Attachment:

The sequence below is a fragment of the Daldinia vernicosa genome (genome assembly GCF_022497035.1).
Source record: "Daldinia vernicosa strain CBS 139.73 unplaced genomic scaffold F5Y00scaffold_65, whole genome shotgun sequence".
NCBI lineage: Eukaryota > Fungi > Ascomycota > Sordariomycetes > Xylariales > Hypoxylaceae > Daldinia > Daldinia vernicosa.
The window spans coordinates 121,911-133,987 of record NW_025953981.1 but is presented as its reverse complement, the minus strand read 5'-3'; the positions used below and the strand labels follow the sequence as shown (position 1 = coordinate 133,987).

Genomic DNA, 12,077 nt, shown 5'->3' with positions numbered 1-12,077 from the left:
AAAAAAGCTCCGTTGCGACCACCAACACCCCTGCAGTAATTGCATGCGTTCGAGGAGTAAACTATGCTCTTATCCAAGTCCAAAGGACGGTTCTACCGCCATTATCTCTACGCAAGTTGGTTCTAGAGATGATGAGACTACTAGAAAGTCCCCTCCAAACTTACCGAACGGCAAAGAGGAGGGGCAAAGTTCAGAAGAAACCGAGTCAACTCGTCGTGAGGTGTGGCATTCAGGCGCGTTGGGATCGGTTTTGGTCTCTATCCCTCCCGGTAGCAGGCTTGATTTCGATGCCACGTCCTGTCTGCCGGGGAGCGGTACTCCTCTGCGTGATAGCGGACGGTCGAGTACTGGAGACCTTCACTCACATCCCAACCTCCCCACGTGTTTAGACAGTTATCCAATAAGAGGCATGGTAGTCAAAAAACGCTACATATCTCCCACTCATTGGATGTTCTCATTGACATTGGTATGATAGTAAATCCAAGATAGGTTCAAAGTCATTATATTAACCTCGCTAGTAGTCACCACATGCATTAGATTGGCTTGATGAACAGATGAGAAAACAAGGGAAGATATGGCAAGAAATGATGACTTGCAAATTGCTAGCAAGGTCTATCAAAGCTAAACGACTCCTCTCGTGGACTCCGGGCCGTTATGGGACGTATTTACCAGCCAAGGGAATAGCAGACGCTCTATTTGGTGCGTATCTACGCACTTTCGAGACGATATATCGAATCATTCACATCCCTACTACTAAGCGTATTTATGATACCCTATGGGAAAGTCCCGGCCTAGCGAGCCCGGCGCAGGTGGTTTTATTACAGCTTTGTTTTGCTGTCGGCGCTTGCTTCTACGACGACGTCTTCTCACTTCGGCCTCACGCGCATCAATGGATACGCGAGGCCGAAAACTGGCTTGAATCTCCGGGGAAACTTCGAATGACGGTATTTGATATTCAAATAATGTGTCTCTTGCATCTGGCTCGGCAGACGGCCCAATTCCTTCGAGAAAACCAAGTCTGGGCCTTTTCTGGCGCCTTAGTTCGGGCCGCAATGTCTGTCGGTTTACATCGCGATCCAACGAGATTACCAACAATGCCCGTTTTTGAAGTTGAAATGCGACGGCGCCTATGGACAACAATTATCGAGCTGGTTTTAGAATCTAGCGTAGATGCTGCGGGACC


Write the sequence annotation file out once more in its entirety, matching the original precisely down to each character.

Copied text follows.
The sequence below is a fragment of the Daldinia vernicosa genome (genome assembly GCF_022497035.1).
Source record: "Daldinia vernicosa strain CBS 139.73 unplaced genomic scaffold F5Y00scaffold_65, whole genome shotgun sequence".
NCBI lineage: Eukaryota > Fungi > Ascomycota > Sordariomycetes > Xylariales > Hypoxylaceae > Daldinia > Daldinia vernicosa.
The window spans coordinates 121,911-133,987 of record NW_025953981.1 but is presented as its reverse complement, the minus strand read 5'-3'; the positions used below and the strand labels follow the sequence as shown (position 1 = coordinate 133,987).

Genomic DNA, 12,077 nt, shown 5'->3' with positions numbered 1-12,077 from the left:
AAAAAAGCTCCGTTGCGACCACCAACACCCCTGCAGTAATTGCATGCGTTCGAGGAGTAAACTATGCTCTTATCCAAGTCCAAAGGACGGTTCTACCGCCATTATCTCTACGCAAGTTGGTTCTAGAGATGATGAGACTACTAGAAAGTCCCCTCCAAACTTACCGAACGGCAAAGAGGAGGGGCAAAGTTCAGAAGAAACCGAGTCAACTCGTCGTGAGGTGTGGCATTCAGGCGCGTTGGGATCGGTTTTGGTCTCTATCCCTCCCGGTAGCAGGCTTGATTTCGATGCCACGTCCTGTCTGCCGGGGAGCGGTACTCCTCTGCGTGATAGCGGACGGTCGAGTACTGGAGACCTTCACTCACATCCCAACCTCCCCACGTGTTTAGACAGTTATCCAATAAGAGGCATGGTAGTCAAAAAACGCTACATATCTCCCACTCATTGGATGTTCTCATTGACATTGGTATGATAGTAAATCCAAGATAGGTTCAAAGTCATTATATTAACCTCGCTAGTAGTCACCACATGCATTAGATTGGCTTGATGAACAGATGAGAAAACAAGGGAAGATATGGCAAGAAATGATGACTTGCAAATTGCTAGCAAGGTCTATCAAAGCTAAACGACTCCTCTCGTGGACTCCGGGCCGTTATGGGACGTATTTACCAGCCAAGGGAATAGCAGACGCTCTATTTGGTGCGTATCTACGCACTTTCGAGACGATATATCGAATCATTCACATCCCTACTACTAAGCGTATTTATGATACCCTATGGGAAAGTCCCGGCCTAGCGAGCCCGGCGCAGGTGGTTTTATTACAGCTTTGTTTTGCTGTCGGCGCTTGCTTCTACGACGACGTCTTCTCACTTCGGCCTCACGCGCATCAATGGATACGCGAGGCCGAAAACTGGCTTGAATCTCCGGGGAAACTTCGAATGACGGTATTTGATATTCAAATAATGTGTCTCTTGCATCTGGCTCGGCAGACGGCCCAATTCCTTCGAGAAAACCAAGTCTGGGCCTTTTCTGGCGCCTTAGTTCGGGCCGCAATGTCTGTCGGTTTACATCGCGATCCAACGAGATTACCAACAATGCCCGTTTTTGAAGTTGAAATGCGACGGCGCCTATGGACAACAATTATCGAGCTGGTTTTAGAATCTAGCGTAGATGCTGCGGGACC